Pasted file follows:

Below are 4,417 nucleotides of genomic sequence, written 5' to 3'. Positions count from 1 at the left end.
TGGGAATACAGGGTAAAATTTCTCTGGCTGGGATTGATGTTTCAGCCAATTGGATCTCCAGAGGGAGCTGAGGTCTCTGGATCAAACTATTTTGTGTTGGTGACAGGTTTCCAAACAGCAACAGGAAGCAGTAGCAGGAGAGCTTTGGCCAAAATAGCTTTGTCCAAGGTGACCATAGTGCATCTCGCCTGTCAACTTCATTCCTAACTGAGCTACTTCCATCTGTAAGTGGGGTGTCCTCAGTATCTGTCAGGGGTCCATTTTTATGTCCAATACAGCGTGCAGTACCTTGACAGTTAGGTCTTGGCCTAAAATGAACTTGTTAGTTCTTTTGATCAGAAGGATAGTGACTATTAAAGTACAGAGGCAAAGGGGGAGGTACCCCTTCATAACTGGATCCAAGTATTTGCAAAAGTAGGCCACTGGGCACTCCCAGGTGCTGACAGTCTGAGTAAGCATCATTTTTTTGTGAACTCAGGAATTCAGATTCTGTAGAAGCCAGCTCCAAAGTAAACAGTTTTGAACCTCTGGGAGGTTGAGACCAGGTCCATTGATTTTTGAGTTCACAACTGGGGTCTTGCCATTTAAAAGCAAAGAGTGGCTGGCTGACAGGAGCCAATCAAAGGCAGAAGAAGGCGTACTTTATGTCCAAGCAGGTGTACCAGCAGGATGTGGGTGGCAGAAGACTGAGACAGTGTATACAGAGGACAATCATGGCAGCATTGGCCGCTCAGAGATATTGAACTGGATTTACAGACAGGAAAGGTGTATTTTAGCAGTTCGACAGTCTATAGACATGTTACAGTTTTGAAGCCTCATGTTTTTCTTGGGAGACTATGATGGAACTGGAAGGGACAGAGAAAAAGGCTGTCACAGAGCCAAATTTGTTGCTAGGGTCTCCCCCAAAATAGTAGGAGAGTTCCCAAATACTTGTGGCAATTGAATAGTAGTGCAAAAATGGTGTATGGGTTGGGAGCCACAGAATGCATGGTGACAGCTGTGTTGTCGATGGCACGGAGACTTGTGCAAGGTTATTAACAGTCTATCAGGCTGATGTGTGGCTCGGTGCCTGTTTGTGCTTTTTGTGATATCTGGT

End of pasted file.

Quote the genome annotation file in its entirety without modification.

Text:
Below are 4,417 nucleotides of genomic sequence, written 5' to 3'. Positions count from 1 at the left end.
TGGGAATACAGGGTAAAATTTCTCTGGCTGGGATTGATGTTTCAGCCAATTGGATCTCCAGAGGGAGCTGAGGTCTCTGGATCAAACTATTTTGTGTTGGTGACAGGTTTCCAAACAGCAACAGGAAGCAGTAGCAGGAGAGCTTTGGCCAAAATAGCTTTGTCCAAGGTGACCATAGTGCATCTCGCCTGTCAACTTCATTCCTAACTGAGCTACTTCCATCTGTAAGTGGGGTGTCCTCAGTATCTGTCAGGGGTCCATTTTTATGTCCAATACAGCGTGCAGTACCTTGACAGTTAGGTCTTGGCCTAAAATGAACTTGTTAGTTCTTTTGATCAGAAGGATAGTGACTATTAAAGTACAGAGGCAAAGGGGGAGGTACCCCTTCATAACTGGATCCAAGTATTTGCAAAAGTAGGCCACTGGGCACTCCCAGGTGCTGACAGTCTGAGTAAGCATCATTTTTTTGTGAACTCAGGAATTCAGATTCTGTAGAAGCCAGCTCCAAAGTAAACAGTTTTGAACCTCTGGGAGGTTGAGACCAGGTCCATTGATTTTTGAGTTCACAACTGGGGTCTTGCCATTTAAAAGCAAAGAGTGGCTGGCTGACAGGAGCCAATCAAAGGCAGAAGAAGGCGTACTTTATGTCCAAGCAGGTGTACCAGCAGGATGTGGGTGGCAGAAGACTGAGACAGTGTATACAGAGGACAATCATGGCAGCATTGGCCGCTCAGAGATATTGAACTGGATTTACAGACAGGAAAGGTGTATTTTAGCAGTTCGACAGTCTATAGACATGTTACAGTTTTGAAGCCTCATGTTTTTCTTGGGAGACTATGATGGAACTGGAAGGGACAGAGAAAAAGGCTGTCACAGAGCCAAATTTGTTGCTAGGGTCTCCCCCAAAATAGTAGGAGAGTTCCCAAATACTTGTGGCAATTGAATAGTAGTGCAAAAATGGTGTATGGGTTGGGAGCCACAGAATGCATGGTGACAGCTGTGTTGTCGATGGCACGGAGACTTGTGCAAGGTTATTAACAGTCTATCAGGCTGATGTGTGGCTCGGTGCCTGTTTGTGCTTTTTGTGATATCTGGT